Many wealth-management functions can be automated now. So what’s left for humans to do?
FROM BARRON'S | MARCH 27, 2015
On July 1, the film Terminator: Genisys will debut in theaters across the United States and throughout the world. It will be the fourth installment of a series that began more than 30 years ago, which in many ways defined contemporary fears of the rise of the machines: a world where the brilliant programs designed by humans themselves become the masters and turn against their human creators.
This cultural meme permeates modern life. Think of The Matrix movies and their dystopian vision of a world in which machines enslave humans; and before that, the widely popular Isaac Asimov stories that began with I, Robot. The innovations of technology that went into hyper-drive in the 1990s often have been seen as both empowering and liberating. They also are twined with what is a not-so-subtle anxiety that technology may cause more harm than good.
As many are aware, the financial services world now is experiencing its own form of this fear with the rise of “robo-advisors”: wealth management software that potentially can replace many of the traditional functions of an advisor. Most of the companies offering these services are tech start-ups that have attracted substantial venture capital funding — close to $500 million as of the end of 2014. In addition, established companies such as Schwab and Vanguard have unveiled their own software that can design an investment menu based on the answers to a set of questions that a human advisor would traditionally ask. Examples are: “How old are you?” “What is your income?” “When do you plan to retire?” Once the answers are obtained, the program can progress even deeper.
To date, the volume of assets in absolute terms that these new firms manage is small compared to the overall level of assets under management. It is at $19 billion, compared to the $33 trillion in potential investable assets. True, the growth curve has been steep and impressive for robo-advisors, having nearly doubled in 2014, but that is from a tiny base, and the absolute amount remains equally tiny.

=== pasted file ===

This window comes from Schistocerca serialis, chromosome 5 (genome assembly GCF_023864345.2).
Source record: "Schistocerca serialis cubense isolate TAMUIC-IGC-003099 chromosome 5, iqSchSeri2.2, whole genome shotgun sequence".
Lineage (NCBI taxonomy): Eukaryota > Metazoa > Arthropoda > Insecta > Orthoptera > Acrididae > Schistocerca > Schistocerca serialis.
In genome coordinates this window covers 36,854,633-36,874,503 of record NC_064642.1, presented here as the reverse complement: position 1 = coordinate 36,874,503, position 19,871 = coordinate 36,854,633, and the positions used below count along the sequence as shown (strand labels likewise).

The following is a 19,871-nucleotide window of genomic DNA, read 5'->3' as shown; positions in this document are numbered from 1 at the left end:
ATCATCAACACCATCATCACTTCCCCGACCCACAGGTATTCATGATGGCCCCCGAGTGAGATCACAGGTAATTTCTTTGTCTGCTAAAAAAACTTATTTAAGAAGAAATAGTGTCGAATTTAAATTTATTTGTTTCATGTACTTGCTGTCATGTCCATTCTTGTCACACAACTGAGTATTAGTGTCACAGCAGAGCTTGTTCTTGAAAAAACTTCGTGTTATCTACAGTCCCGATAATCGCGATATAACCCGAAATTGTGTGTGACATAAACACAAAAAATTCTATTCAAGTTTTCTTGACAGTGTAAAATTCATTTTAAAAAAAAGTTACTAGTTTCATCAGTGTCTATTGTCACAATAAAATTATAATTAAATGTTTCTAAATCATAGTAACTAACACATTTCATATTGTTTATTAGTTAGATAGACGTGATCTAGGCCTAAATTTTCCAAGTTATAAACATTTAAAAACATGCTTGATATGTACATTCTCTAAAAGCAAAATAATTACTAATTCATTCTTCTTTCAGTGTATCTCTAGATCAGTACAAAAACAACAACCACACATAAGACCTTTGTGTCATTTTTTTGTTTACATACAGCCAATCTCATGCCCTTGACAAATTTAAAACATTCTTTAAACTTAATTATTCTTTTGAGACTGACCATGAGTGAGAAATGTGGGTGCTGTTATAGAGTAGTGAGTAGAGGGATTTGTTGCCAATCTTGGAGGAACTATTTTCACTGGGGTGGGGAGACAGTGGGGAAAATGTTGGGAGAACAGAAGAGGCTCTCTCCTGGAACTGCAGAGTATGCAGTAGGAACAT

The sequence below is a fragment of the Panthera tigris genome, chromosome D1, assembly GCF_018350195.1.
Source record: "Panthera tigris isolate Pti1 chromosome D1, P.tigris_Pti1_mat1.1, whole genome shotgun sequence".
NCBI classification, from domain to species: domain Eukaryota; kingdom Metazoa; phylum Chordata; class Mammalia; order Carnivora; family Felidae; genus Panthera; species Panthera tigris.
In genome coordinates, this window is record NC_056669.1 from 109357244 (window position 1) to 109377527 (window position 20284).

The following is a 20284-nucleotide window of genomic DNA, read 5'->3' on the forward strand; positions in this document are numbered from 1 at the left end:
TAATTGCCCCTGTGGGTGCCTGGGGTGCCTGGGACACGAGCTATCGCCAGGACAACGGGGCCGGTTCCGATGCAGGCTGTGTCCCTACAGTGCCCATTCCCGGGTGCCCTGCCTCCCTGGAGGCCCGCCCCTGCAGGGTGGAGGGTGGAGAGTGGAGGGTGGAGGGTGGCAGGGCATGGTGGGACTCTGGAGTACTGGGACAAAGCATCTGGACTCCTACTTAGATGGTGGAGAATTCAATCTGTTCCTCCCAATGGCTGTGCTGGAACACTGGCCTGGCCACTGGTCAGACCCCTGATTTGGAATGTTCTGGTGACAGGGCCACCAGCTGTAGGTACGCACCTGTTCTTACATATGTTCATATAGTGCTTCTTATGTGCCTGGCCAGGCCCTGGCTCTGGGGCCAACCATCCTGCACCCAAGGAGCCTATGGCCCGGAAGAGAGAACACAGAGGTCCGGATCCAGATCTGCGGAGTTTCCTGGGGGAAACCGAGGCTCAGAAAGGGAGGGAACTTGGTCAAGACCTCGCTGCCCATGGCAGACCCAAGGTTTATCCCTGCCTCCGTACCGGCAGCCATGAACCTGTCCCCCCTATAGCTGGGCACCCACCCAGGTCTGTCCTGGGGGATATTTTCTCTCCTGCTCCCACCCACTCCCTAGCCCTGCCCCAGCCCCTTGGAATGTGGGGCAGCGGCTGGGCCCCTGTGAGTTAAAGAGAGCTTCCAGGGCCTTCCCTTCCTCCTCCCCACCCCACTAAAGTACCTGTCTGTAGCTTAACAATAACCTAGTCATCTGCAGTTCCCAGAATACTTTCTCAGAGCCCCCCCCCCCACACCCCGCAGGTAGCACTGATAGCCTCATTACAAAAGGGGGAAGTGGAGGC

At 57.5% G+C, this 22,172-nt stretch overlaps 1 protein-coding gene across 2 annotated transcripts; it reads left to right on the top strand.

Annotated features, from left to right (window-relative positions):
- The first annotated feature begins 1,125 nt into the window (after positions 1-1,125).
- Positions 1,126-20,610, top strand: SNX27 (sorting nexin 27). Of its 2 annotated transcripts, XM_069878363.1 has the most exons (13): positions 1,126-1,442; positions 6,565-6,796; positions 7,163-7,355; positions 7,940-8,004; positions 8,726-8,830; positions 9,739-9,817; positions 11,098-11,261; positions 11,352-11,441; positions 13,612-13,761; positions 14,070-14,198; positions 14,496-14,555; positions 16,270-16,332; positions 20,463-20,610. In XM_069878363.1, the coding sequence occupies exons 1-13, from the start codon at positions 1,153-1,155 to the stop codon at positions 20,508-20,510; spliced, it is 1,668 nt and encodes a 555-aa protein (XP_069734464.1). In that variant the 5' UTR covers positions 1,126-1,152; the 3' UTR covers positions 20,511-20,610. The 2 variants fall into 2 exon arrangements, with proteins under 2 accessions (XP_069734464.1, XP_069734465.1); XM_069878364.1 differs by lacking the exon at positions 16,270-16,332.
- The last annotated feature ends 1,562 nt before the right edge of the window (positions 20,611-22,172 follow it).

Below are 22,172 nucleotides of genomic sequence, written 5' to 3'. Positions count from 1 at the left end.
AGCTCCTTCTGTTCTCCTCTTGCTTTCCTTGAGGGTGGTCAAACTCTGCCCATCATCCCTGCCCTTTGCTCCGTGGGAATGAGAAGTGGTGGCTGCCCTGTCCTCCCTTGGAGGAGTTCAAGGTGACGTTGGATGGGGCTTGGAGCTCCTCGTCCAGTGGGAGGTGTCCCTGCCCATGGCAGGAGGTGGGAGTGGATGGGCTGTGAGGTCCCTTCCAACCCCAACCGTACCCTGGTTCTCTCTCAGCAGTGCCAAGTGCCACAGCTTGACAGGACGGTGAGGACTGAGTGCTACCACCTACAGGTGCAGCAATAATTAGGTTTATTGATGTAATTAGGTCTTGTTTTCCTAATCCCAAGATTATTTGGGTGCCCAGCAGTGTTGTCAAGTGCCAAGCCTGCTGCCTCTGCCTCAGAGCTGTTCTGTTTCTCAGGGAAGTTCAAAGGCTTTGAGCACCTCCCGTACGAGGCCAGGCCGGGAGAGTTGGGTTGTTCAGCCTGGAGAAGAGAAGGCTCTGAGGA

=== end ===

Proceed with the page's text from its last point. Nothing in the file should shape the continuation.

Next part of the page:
Still, the financial services world legitimately is attuned to the changes afoot. It’s not a question merely of the degree of change now, but, rather, how much there potentially will be in the future. Here, too, there are ample precedents set by other industries. The financial services world in general and its asset management and wealth management subsets in particular have been laggards when it comes to the disruptive effects of technology. The only other industry that has been so slow to integrate the information technologies of the past two decades is health care, where only now, for instance, medical records are being digitized.
The rise of the machines
A look at what has happened over the past decades to other industries suggests that concerns about the potentially disruptive effects of robo-advisors may be justified. Traditional manufacturing has been more disrupted by automation and robotics than by free trade and outsourcing labor to China and elsewhere. Automated and flexible factories now can churn out more stuff with a smaller portion of the labor market than it once required. Manufacturing in the United States now employs a fraction of the workforce it did fifty years ago. For example, in 1970, nearly 25% of the American labor force was engaged in manufacturing; today, that figure is less than 9%. Yet that 9% of workers (about 12 million today) produces much more than the 25% did in 1970.
That is the dual-edge of technology: it minimizes input by creating efficiencies and reducing the cost of doing whatever it is we do, and at the same time results in maximizing output by producing a greater number of goods and services. The problem for societies is that labor is not merely an input; it also is a vital aspect of a stable social order. So reducing the input cost of labor simultaneously allows us to do more with less and can reduce income, at least in the short-term. Long-term, our collective prosperity has been increasing, but not without massive disruptions along the way.